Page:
Sarah Juniper Rabkin opens What I Learned at Bug Camp: Essays on Finding a Home in the World with these words in her introductory piece, "Notes from the Trail":
"What usually motivates me to start writing is the desire to move through some new stretch of emotional, intellectual, ethical country: to discover the inhabitants of this landscape, feel its breezes, take in the view from its heights. … If it's country worth exploring in an essay and if I'm writing honestly, then eventually the trail winds up at the lip of a gorge–and then another and another. These are junctures where I'm forced to face the limits of my understanding, to explore beyond habitual platitudes and into the unknown."
Rabkin delivers on that promise. Each essay in this wide-ranging volume takes readers to the lip of a gorge, and then to another, carried on Rabkin's lucid and thoughtful prose as she tests the edges of her knowing. In the title essay, "What I Learned at Bug Camp," Rabkin traverses several metaphorical obstacles in her weeks of learning entomology at summer field camp–mostly loving the whole experience–before concluding:
"… In spite of my science envy, I am not likely to become a science researcher. Not in this lifetime. For better or worse, I apprehend the world most readily and most keenly through the eyes of an artist, writer, a dreamer. And I can't help feeling that, like good science, these ways of knowing also contribute something essential to healing a tattered Earth."
In Rabkin's hands, they do. As she walks readers through essays on the perils of eating mushrooms, seeing eco-erotics, why we need the unexpected, cosmetic surgery in our cosmetic culture (yes, she has personal experience), growing up in "integrated" Berkeley, music therapy, teaching, and life in a world of scarcity, Rabkin's rambles yield surprising insights. She turns topics that seem timeworn into fascinating ruminations on life and how we live it, on the nature of humanity itself.
Although the title and cover illustration might discourage bug-phobic readers, don't be daunted. What I Learned at Bug Camp is a book worth picking up and savoring, again and again.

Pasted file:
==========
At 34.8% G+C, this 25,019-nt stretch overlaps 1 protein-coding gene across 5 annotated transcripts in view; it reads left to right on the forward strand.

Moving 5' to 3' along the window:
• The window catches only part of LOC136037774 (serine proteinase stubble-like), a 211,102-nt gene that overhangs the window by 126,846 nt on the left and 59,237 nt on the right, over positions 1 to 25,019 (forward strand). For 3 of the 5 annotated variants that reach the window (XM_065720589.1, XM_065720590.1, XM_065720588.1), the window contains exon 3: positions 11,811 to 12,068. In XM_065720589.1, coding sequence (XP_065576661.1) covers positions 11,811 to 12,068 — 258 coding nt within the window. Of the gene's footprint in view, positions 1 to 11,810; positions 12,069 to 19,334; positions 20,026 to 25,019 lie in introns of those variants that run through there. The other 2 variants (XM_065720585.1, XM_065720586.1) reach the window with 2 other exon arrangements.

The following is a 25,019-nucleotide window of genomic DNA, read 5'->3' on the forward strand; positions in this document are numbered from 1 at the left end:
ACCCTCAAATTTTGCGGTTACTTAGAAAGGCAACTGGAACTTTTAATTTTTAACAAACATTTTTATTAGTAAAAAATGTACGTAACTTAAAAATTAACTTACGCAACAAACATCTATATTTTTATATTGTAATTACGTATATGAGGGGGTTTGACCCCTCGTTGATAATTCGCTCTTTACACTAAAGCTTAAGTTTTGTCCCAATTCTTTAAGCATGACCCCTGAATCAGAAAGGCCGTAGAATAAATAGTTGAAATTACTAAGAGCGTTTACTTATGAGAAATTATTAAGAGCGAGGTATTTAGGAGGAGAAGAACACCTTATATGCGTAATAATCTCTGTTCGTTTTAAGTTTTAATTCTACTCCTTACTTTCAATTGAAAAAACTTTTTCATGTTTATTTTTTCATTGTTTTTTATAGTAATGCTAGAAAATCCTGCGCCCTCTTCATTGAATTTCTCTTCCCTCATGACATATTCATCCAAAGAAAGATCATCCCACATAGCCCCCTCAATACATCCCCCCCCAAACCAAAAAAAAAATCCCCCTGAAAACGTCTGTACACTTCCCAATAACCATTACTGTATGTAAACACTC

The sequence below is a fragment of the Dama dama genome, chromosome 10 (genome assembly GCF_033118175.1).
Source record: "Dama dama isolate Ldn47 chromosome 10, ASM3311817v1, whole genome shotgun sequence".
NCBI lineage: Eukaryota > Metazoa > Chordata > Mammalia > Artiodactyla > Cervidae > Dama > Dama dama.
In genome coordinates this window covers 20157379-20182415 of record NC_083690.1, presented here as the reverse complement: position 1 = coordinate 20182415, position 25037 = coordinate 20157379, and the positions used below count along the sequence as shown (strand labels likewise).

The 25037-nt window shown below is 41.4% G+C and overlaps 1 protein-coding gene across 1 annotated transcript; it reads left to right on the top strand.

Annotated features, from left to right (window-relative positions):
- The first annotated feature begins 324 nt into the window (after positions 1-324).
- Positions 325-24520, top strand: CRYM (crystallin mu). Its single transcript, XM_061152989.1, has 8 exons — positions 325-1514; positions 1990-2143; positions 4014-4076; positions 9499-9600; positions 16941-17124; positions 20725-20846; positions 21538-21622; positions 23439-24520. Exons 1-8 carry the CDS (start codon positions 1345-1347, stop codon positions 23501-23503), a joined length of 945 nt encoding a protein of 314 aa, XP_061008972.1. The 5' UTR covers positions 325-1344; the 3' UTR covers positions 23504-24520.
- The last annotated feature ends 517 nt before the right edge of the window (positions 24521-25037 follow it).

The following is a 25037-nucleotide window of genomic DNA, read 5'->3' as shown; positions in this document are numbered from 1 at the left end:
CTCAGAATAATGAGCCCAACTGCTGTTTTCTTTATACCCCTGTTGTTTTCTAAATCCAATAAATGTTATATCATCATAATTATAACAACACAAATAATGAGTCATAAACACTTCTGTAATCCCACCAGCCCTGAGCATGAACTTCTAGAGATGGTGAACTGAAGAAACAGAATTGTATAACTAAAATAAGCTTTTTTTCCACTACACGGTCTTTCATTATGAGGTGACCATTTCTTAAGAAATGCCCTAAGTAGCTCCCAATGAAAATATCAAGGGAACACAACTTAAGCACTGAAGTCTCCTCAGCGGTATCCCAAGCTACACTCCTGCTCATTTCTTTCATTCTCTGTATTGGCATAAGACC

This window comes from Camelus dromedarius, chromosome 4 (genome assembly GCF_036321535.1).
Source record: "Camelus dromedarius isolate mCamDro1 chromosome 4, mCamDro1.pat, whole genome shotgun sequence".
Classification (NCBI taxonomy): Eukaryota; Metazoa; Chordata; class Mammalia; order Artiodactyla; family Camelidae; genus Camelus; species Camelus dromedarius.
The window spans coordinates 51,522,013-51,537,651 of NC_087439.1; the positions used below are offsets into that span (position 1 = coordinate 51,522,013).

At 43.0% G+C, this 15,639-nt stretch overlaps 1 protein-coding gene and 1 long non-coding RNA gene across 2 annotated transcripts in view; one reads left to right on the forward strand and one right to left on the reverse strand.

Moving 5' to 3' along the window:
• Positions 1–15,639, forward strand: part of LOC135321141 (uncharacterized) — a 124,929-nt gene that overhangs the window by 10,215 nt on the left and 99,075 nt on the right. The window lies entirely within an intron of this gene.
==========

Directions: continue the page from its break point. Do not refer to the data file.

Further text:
On a personal note: Richard is solidly in chemo-fatigue, a tough place to live. But he's determined to muster the energy to travel to Arkansas for a visit with his 94-year-old mother, and his sister and family. Because we have to fit the trip in before his next treatments (a brain MRI and blood work next Tuesday, and his infusion on Thursday), it'll be a short visit: we'll leave here day-after-tomorrow, arrive in Arkansas on Friday evening and depart Monday morning, headed directly for Denver and the VA Hospital.
For those who know their geography, Arkansas lies across the entire width of the southern Great Plains from where we live in south-central Colorado. Which means we'll make a thousand-mile drive on Thursday and Friday, and then drive 1,200 miles Monday and Tuesday, plus our usual 135-mile-commute home over the mountains Thursday afternoon. A lot of miles, in hot weather. (It's supposed to top 100 degrees on the Oklahoma Panhandle, where we'll stop for the night on the way to Arkansas.) Good thing our trusty Subaru is easy on gas and has good air-conditioning.
Still, the drive will give us plenty of time to hold hands, talk now and then, and just relax into restful and ruminative quiet as we watch the expanse of the Great Plains roll by.
With any luck, we'll get to see the moon rise as we did tonight, only on the drive, it'll be edging over the level horizon of the Plains instead of the horizontal haze of forest fire smoke in our mountain valley, as in the photo below, shot from our bedroom patio just a bit ago. Life's full of such beauty and small graces, if we just remember to pay attention and keep an open heart…